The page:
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British bird flu outbreak barely scratches sales

(LONDON) - Turkey sales in Britain remain largely unaffected by the discovery of lethal Asian-strain bird flu on a farm, with the public taking the latest health scare in their stride, experts said Tuesday.

Britain's poultry industry feared a plunge in sales after its worst avian influenza outbreak was confirmed Thursday on a turkey farm plant in Holton, eastern England.

However, major supermarket chains said that sales had only suffered a small dip.

"There is the likelihood that there could be an effect on sales and that is really what is going to hit," said Charles Bourne, chairman of the National Farmers' Union (NFU) poultry board.

"If chicken sales drop by five percent, that means we produce 16 million chickens a week in this country and some 800,000 are not wanted.

"That will affect the market and prices will go down. Of course we are concerned," said the official, who rears 57,000 chickens on a farm in Gloucestershire, southwest England.

A British Retail Consortium spokesman added: "It is probable that there will be some knock-on affects in terms of sales.

"But a lot of retailers will start moving to reassure the public of the safety of the product and that will happen over the next couple of days.

"The key thing here is that none of the products actually entered the food supply chain at all."

A cull of 159,000 turkeys was completed Monday after tests confirmed the H5N1 strain of bird flu that has killed at least 160 people -- most of them in southeast Asia -- since late 2003, was present at the Holton farm plant belonging to Bernard Matthews, Europe's biggest turkey producer.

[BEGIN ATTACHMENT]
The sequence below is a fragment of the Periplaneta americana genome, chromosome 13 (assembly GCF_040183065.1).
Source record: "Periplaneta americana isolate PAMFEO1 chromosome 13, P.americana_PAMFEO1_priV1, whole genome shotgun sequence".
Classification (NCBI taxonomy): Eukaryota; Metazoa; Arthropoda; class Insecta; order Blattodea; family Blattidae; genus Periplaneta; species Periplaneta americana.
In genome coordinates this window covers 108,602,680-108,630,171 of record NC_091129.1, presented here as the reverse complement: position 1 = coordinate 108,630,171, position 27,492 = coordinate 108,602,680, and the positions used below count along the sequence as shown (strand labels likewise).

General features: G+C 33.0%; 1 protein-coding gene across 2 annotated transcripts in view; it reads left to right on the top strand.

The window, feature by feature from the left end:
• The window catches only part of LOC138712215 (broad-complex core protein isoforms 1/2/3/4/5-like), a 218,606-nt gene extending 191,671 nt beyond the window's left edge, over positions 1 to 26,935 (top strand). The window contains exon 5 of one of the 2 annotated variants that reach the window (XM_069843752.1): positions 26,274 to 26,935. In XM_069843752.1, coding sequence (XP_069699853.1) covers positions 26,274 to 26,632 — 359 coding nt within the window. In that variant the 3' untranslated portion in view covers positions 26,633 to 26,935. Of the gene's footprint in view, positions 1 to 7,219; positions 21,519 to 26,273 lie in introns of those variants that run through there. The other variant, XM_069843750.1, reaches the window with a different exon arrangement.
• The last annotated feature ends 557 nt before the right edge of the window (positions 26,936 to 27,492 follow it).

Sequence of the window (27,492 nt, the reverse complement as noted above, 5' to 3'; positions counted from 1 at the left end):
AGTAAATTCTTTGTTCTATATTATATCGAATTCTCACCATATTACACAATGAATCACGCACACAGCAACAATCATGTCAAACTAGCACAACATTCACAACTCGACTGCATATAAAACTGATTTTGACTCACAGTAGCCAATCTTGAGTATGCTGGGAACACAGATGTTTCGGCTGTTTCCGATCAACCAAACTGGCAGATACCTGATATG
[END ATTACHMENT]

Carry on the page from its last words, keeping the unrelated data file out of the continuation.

Richard Clarke, news editor of The Grocer magazine, said the bird flu outbreak would not damage the poultry trade in the long term.

"The challenge for industry and retailers will be to manage communications with consumers very carefully," he said.

"They will need to ensure they (consumers) understand there is no risk to human health. Early reports suggest there has not been a major switch away from turkey or poultry, which is evidence that this strategy has worked."

Last year's bird flu scare in Scotland prompted a 10 percent downturn in chicken sales which recovered within a few months, according to market analyst AC Nielsen.

But early indications this time around show that shoppers are not panicking.

Tesco, Britain's biggest retailer, which owns 31.4 percent of the market, recorded a slight dip in sales of both chilled and frozen poultry.

"There hasn't been a huge effect but yes, there is an inevitable dip," she said.

However, other major supermarket chains such as Sainsbury's and ASDA (owned by US giant Wal-Mart) said sales were unchanged.

"Eggs are steady and so is poultry," said an Asda spokeswoman.

They are no different to where we would expect them to be for this time of the month. Customers seem to have faith in their turkey still."

A Sainsbury's spokeswoman said: "Because the UK has been affected later than the rest of the world, UK consumers are wiser than the first time around and know the real risks rather than worrying about it."

An agriculture ministry spokeswoman told AFP that Russia, Japan, Hong Kong, South Korea, South Africa and Jersey have all imposed bans on the import of British poultry, while Ukraine has also reportedly instituted a temporary ban.

The bans came as the government continued its investigation into how the virus was transferred to domestic turkeys.


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